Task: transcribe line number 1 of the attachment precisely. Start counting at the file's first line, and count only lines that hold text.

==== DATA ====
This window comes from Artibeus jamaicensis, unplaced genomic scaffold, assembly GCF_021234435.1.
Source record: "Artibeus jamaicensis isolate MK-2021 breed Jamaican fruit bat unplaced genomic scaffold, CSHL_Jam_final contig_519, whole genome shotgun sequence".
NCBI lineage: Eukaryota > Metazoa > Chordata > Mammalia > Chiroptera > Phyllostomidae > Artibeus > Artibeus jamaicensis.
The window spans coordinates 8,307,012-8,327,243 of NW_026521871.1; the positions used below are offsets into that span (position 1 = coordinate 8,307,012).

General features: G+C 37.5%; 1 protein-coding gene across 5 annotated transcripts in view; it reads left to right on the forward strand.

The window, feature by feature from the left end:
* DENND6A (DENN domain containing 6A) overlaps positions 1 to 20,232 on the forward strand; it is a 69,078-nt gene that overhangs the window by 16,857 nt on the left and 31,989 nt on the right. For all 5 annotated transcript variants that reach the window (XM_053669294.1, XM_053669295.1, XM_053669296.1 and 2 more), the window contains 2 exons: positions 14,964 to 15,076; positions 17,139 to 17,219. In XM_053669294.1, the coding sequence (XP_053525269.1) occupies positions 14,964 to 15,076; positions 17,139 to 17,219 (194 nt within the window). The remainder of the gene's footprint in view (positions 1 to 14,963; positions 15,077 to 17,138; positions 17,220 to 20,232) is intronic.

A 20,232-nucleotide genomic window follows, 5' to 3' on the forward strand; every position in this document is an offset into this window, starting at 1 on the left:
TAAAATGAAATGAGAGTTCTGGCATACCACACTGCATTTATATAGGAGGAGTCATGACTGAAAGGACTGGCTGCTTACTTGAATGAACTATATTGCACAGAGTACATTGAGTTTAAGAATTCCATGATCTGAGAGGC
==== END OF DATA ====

This window comes from Artibeus jamaicensis, unplaced genomic scaffold, assembly GCF_021234435.1.